A first-class train from Wien to Budapest. We each have window seats at the back of the cabin, which means there’s a large space between us and we have great leg room. Dee has a little nap while I finish Neal Stephenson’s Anathem — an excellent book, combining “fantasy” with science-fiction, philosophy and modern physics. If you like your books a little more cerebral, I can highly recommend it. (Thanks for the tip, Andrew R!)
We arrived at a hot — and flooded! — Budapest on Tuesday afternoon. After a little to-and-fro’ing to get some Hungarian forints to spend, we boarded a local bus and headed for our hostel: Maverick, an old but beautiful building in Fereciek Tere, Pest.
It’s a cool hostel, with manga playing on the screen in reception and Tarantino movie posters lining the walls. For the princely sum of 48,200 Ft (162€) we get the high-ceilinged “Vincent Room” on the Pulp Fiction-themed top floor, complete with a little kitchenette (shared by Mia, Jules and Honey Bunny), private bathroom and free wifi. We settle in, unpack a little, then go down in the rickety elevator to wait for Andy.
When he arrives (delayed by traffic, which has gone mental since the banks of the Danube flooded onto the nearby roads and walkways) we get lunch/dinner at an amazing little restaurant: ornate painted ceilings and walls, gilded fittings, big carved seats and embroidered cushions. The food is divine, our waiter is exceedingly nice and the price is right — this is a much more “posh” restaurant than we’d usually visit, but because of the time of day they are running a kind of “get you in for lunch” special, which immediately reminds me of London’s “crunch lunch” epidemic of a few months ago.
After lunch we settle into the pattern that will define our next three days here: a lot of walking around followed by a retreat to a cool pub/bar/restaurant to wait out the afternoon sun (37 degrees yesterday, yuk). With half the day already gone, we decide to explore the Pest side of the Danube, and are quickly overwhelmed with the glorious architecture (and ever-present decay-renewal cycle).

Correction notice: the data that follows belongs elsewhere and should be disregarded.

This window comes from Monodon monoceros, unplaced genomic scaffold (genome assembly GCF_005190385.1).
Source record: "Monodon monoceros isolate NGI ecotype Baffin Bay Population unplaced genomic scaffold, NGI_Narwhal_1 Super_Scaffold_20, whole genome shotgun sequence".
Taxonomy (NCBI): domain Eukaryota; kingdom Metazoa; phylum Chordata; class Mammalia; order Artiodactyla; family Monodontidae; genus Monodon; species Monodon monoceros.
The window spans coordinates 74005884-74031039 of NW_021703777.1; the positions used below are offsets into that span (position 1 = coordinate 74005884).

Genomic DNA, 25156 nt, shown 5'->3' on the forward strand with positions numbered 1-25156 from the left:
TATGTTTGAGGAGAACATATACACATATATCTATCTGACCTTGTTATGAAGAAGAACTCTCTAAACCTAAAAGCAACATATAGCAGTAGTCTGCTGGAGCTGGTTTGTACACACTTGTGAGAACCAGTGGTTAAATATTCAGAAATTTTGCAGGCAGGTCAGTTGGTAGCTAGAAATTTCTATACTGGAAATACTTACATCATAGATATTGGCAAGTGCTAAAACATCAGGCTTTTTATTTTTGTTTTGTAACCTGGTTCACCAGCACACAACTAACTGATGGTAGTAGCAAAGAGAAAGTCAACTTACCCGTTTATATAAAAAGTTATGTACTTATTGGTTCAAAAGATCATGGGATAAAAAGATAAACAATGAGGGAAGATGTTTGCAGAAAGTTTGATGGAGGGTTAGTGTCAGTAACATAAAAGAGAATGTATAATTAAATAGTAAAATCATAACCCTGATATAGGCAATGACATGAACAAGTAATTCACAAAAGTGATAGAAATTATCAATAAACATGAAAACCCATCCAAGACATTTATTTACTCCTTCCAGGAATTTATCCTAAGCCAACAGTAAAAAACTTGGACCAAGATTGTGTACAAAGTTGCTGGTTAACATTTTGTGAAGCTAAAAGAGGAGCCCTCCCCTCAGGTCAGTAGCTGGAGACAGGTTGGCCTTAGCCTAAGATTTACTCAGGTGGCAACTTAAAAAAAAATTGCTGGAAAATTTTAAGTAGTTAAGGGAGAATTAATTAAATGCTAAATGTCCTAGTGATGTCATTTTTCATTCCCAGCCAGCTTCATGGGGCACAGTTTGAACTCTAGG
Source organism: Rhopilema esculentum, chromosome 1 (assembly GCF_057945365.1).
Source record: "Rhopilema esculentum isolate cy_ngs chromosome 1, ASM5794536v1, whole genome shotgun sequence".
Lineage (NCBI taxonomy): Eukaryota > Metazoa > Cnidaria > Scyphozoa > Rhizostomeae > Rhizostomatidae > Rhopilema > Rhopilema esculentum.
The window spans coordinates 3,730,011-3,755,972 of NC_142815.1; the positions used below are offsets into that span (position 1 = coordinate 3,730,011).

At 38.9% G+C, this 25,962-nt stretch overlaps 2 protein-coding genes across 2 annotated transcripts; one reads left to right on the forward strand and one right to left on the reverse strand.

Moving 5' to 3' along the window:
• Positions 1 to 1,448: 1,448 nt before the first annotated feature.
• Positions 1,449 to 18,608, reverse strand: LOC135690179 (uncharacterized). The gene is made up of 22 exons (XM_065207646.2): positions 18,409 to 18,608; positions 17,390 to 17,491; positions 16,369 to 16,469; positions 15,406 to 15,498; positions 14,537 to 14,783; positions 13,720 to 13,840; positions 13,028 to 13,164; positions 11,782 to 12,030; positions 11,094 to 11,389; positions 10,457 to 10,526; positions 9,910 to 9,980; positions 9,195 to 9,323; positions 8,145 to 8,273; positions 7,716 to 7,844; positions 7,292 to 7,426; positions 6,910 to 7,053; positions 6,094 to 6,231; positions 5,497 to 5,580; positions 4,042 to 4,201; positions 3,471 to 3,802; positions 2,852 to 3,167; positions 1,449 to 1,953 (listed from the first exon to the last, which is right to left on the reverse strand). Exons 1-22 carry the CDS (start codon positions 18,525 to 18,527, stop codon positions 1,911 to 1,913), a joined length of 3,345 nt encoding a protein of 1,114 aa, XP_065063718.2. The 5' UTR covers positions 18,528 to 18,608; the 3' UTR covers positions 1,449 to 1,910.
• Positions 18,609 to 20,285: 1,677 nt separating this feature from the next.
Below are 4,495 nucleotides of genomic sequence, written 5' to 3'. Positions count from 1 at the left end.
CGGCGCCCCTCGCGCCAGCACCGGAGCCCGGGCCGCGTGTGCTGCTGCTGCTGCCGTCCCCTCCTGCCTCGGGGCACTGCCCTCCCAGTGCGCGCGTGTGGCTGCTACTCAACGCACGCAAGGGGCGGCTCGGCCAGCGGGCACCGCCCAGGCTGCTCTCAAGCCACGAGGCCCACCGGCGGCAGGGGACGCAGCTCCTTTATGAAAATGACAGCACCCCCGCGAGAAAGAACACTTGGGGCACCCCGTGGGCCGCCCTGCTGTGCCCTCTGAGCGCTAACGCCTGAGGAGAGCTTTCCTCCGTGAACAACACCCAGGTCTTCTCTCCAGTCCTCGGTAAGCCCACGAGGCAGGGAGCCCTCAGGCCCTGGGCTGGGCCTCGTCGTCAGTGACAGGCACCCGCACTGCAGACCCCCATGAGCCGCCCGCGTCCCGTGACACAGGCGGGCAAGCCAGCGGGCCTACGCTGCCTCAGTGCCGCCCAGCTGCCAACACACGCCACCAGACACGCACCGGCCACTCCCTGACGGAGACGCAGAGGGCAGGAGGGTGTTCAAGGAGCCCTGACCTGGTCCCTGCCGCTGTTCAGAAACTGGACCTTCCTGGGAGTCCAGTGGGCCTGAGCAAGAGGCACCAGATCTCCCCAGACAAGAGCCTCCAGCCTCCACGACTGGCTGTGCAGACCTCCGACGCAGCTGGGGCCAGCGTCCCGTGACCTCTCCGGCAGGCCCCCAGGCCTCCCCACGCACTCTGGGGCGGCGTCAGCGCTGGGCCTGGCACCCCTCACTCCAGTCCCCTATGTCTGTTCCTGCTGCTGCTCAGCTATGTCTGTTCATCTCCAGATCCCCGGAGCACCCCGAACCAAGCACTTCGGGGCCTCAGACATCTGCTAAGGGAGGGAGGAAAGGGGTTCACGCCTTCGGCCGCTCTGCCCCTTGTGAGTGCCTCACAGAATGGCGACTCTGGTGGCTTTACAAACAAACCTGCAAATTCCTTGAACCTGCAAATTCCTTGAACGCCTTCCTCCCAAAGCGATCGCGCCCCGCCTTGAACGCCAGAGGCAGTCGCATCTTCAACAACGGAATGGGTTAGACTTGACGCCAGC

Eyeballs raw with wonderment, we head into the back-streets and alleyways behind the “tourist zone” in search of a bar we’d heard about from the Internet/travel guides/random strangers (I’m not sure which). It’s a mission to find, as reading Hungarian maps isn’t always the easiest — there is a Vaci Ut, a Vaci U and probably a Vaci Utca: all different streets, and all in entirely different areas of the city — but suddenly I notice a sign and point our way to a dodgy looking little gate in a brick fence. We push through in trepidation…
… and it’s an awesome little local bar! Cheap Hungarian “Dreher” and “Dreher Bok” (dark), a cool garden and sandy floors between our aching toes — shoes and sandals having been kicked off aching feet almost immediately upon arrival. We drink, laugh, talk. It is our first time in Hungary — Andy’s too — and we’re getting a feel for the city … and liking it! Sometime during the night it is Dee’s round, and she inadvertently picks not a beer but a shot (!!) of “Unicum”, a harsh liquor with a hint of liquorice and a wallop like a Clydesdale.
We decide it is time to go home, and so collect our shoes and stumble back to the hostel. It is almost midnight!